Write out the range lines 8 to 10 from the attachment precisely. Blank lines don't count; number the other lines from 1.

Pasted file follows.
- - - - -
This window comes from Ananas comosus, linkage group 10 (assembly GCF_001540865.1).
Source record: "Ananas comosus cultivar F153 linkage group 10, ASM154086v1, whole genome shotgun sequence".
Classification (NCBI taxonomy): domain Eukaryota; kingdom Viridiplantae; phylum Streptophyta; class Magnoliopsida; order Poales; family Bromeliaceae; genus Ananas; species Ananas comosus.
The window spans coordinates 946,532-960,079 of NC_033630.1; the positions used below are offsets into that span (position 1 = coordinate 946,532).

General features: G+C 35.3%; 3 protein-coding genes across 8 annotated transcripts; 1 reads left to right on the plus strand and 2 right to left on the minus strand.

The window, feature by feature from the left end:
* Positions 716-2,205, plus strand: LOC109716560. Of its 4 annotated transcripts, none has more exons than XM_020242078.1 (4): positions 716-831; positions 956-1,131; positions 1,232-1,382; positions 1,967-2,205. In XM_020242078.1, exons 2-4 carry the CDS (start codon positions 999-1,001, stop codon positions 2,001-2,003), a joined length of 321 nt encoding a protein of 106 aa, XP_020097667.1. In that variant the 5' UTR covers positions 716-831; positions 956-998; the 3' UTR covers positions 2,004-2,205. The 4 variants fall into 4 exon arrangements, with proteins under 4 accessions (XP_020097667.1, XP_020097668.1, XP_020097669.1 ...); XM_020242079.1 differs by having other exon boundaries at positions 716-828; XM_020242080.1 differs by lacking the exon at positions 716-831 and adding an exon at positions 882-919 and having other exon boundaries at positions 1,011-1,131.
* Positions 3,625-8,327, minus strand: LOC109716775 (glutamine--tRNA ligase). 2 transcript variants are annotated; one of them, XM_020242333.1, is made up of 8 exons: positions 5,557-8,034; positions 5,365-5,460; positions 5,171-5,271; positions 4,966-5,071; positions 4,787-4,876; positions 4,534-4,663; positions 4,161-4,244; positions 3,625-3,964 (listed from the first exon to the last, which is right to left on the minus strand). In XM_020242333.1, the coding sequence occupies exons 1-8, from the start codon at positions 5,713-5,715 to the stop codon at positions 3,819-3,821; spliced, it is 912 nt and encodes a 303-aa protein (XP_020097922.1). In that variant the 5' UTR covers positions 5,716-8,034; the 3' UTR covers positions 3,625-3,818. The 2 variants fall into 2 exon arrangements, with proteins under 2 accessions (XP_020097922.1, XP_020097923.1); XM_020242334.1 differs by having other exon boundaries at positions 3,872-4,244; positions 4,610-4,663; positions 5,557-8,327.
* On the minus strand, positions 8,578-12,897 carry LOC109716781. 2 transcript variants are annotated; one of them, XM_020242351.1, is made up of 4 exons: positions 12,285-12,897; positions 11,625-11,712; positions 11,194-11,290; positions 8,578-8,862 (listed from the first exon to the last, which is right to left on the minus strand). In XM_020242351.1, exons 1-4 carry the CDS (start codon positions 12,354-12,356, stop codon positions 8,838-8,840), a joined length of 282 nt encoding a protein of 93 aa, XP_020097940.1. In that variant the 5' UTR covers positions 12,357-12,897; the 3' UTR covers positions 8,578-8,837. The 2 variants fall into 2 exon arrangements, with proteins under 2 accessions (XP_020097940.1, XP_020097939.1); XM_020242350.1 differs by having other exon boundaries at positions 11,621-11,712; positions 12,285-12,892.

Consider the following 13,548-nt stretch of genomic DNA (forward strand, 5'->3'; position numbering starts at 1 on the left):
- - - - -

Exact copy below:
* Positions 3,625-8,327, minus strand: LOC109716775 (glutamine--tRNA ligase). 2 transcript variants are annotated; one of them, XM_020242333.1, is made up of 8 exons: positions 5,557-8,034; positions 5,365-5,460; positions 5,171-5,271; positions 4,966-5,071; positions 4,787-4,876; positions 4,534-4,663; positions 4,161-4,244; positions 3,625-3,964 (listed from the first exon to the last, which is right to left on the minus strand). In XM_020242333.1, the coding sequence occupies exons 1-8, from the start codon at positions 5,713-5,715 to the stop codon at positions 3,819-3,821; spliced, it is 912 nt and encodes a 303-aa protein (XP_020097922.1). In that variant the 5' UTR covers positions 5,716-8,034; the 3' UTR covers positions 3,625-3,818. The 2 variants fall into 2 exon arrangements, with proteins under 2 accessions (XP_020097922.1, XP_020097923.1); XM_020242334.1 differs by having other exon boundaries at positions 3,872-4,244; positions 4,610-4,663; positions 5,557-8,327.
* On the minus strand, positions 8,578-12,897 carry LOC109716781. 2 transcript variants are annotated; one of them, XM_020242351.1, is made up of 4 exons: positions 12,285-12,897; positions 11,625-11,712; positions 11,194-11,290; positions 8,578-8,862 (listed from the first exon to the last, which is right to left on the minus strand). In XM_020242351.1, exons 1-4 carry the CDS (start codon positions 12,354-12,356, stop codon positions 8,838-8,840), a joined length of 282 nt encoding a protein of 93 aa, XP_020097940.1. In that variant the 5' UTR covers positions 12,357-12,897; the 3' UTR covers positions 8,578-8,837. The 2 variants fall into 2 exon arrangements, with proteins under 2 accessions (XP_020097940.1, XP_020097939.1); XM_020242350.1 differs by having other exon boundaries at positions 11,621-11,712; positions 12,285-12,892.

Consider the following 13,548-nt stretch of genomic DNA (forward strand, 5'->3'; position numbering starts at 1 on the left):